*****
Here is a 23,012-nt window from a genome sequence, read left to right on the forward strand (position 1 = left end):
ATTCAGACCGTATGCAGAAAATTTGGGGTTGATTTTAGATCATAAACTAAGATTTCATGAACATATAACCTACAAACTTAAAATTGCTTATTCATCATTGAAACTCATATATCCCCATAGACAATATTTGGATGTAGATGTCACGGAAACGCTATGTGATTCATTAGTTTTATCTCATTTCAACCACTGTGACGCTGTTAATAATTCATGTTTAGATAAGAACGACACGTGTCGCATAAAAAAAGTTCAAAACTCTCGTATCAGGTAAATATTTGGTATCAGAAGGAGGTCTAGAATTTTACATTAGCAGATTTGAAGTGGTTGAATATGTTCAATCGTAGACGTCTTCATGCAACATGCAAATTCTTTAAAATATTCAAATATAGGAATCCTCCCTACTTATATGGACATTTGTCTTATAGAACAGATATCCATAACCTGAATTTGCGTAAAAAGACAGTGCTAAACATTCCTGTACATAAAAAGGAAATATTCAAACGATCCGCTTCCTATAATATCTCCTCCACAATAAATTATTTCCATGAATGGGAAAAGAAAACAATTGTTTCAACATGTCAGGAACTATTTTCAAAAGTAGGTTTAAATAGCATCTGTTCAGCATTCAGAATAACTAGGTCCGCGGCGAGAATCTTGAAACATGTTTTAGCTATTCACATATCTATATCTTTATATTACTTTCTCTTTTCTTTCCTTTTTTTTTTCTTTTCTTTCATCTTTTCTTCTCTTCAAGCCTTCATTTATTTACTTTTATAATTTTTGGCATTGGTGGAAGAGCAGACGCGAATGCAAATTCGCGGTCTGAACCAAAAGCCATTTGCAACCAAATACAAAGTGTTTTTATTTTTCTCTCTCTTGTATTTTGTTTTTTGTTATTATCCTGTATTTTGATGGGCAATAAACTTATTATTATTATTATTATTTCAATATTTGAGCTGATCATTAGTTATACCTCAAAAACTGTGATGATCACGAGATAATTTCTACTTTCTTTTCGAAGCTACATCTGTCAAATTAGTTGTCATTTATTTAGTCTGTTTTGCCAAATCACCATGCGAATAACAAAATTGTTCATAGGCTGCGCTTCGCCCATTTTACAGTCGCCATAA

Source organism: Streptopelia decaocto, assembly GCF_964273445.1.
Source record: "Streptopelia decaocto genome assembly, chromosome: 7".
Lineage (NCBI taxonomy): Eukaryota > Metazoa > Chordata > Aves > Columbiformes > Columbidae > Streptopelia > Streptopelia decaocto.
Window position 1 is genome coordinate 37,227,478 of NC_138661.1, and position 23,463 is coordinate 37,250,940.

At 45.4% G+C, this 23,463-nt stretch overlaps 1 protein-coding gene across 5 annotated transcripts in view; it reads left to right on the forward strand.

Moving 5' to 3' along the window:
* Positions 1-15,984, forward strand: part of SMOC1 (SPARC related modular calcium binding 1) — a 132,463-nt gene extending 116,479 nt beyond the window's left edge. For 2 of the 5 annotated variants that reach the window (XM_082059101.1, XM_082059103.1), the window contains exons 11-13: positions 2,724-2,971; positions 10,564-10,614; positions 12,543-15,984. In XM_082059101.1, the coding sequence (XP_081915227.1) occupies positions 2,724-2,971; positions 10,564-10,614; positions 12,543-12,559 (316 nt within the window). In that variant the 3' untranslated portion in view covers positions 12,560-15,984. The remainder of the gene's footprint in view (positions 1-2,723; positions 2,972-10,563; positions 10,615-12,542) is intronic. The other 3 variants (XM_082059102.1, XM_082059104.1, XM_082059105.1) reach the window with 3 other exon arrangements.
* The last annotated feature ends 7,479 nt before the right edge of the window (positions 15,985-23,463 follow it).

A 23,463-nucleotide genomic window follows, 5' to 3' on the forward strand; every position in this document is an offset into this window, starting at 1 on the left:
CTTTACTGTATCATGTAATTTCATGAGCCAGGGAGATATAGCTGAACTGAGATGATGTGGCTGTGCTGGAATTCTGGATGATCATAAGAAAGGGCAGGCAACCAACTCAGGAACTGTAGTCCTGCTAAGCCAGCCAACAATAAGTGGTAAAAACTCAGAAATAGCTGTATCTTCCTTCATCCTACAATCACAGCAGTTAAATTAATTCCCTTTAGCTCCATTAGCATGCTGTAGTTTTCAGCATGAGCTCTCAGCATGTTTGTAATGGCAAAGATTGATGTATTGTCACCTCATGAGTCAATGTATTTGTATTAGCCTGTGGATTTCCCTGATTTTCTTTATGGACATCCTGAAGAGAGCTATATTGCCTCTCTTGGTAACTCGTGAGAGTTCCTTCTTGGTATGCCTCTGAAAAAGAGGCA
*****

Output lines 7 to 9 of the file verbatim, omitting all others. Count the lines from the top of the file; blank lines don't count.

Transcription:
At 45.4% G+C, this 23,463-nt stretch overlaps 1 protein-coding gene across 5 annotated transcripts in view; it reads left to right on the forward strand.

Moving 5' to 3' along the window:
* Positions 1-15,984, forward strand: part of SMOC1 (SPARC related modular calcium binding 1) — a 132,463-nt gene extending 116,479 nt beyond the window's left edge. For 2 of the 5 annotated variants that reach the window (XM_082059101.1, XM_082059103.1), the window contains exons 11-13: positions 2,724-2,971; positions 10,564-10,614; positions 12,543-15,984. In XM_082059101.1, the coding sequence (XP_081915227.1) occupies positions 2,724-2,971; positions 10,564-10,614; positions 12,543-12,559 (316 nt within the window). In that variant the 3' untranslated portion in view covers positions 12,560-15,984. The remainder of the gene's footprint in view (positions 1-2,723; positions 2,972-10,563; positions 10,615-12,542) is intronic. The other 3 variants (XM_082059102.1, XM_082059104.1, XM_082059105.1) reach the window with 3 other exon arrangements.